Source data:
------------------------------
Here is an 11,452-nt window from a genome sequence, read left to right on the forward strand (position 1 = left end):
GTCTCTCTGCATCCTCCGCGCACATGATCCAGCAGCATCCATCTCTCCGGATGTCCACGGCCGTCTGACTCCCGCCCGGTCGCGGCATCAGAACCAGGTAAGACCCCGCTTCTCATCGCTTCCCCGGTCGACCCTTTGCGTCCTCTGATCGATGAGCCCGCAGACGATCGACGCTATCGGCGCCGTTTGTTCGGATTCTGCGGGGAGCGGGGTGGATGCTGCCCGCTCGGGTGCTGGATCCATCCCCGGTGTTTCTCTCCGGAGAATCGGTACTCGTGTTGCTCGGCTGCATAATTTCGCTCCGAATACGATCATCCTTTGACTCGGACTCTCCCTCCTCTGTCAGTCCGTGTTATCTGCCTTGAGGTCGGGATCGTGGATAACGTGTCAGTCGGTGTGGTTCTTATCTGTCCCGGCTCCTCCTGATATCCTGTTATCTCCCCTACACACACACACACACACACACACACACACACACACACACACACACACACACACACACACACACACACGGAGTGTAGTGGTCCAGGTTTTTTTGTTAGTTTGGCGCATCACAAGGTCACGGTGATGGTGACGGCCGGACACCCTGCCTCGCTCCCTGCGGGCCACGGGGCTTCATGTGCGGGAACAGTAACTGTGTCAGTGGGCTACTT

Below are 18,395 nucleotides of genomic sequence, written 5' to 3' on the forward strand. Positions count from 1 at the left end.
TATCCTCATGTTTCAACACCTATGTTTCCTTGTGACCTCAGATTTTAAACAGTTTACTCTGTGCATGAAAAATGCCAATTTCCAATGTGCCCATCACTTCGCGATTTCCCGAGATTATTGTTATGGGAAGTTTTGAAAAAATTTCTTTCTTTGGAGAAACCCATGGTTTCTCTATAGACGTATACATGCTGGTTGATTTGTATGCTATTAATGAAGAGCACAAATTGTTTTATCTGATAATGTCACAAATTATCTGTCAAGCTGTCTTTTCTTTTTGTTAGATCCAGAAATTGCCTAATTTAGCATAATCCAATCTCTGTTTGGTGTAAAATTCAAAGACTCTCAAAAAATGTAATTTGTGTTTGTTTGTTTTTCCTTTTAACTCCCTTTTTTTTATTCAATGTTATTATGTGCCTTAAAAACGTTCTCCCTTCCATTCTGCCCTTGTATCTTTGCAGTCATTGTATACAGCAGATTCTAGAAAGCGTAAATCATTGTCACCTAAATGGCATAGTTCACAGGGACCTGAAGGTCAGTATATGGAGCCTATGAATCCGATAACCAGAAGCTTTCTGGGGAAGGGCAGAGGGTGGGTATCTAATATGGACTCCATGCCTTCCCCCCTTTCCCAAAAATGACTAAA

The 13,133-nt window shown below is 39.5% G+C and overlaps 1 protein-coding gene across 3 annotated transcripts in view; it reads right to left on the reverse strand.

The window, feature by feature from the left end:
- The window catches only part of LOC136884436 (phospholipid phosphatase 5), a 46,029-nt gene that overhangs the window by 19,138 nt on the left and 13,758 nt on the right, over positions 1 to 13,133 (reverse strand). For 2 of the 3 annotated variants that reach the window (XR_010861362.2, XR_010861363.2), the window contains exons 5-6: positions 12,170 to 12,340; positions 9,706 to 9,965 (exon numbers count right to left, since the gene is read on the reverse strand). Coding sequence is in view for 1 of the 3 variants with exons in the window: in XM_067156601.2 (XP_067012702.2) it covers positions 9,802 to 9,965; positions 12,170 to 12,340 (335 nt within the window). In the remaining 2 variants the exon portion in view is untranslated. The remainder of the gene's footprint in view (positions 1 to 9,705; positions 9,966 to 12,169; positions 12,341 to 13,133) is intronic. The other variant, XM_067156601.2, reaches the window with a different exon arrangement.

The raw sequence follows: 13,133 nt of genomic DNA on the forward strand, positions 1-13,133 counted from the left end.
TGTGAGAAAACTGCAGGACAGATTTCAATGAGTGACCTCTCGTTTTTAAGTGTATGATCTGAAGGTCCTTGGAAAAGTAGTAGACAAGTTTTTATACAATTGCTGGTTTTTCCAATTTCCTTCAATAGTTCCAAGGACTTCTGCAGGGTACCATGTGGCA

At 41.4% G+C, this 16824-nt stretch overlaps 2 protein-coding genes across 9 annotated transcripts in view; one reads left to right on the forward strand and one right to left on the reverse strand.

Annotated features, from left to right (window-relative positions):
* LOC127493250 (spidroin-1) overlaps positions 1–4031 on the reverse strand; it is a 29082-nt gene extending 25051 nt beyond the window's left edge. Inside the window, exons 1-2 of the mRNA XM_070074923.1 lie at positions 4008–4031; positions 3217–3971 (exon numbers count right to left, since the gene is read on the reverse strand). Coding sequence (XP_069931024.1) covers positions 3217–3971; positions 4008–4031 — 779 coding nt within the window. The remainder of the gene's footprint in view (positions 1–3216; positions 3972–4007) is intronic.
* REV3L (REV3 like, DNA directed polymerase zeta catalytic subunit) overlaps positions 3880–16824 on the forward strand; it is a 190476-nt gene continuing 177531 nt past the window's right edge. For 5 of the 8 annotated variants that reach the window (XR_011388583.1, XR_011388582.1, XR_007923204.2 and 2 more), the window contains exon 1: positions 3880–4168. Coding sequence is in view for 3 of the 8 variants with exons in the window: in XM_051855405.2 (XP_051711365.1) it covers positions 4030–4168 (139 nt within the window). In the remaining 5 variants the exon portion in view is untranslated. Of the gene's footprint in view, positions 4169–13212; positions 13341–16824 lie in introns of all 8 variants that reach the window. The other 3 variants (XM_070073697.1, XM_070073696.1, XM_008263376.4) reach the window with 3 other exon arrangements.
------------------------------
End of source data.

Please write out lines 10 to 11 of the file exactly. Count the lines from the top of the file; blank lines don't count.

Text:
At 41.4% G+C, this 16824-nt stretch overlaps 2 protein-coding genes across 9 annotated transcripts in view; one reads left to right on the forward strand and one right to left on the reverse strand.

Annotated features, from left to right (window-relative positions):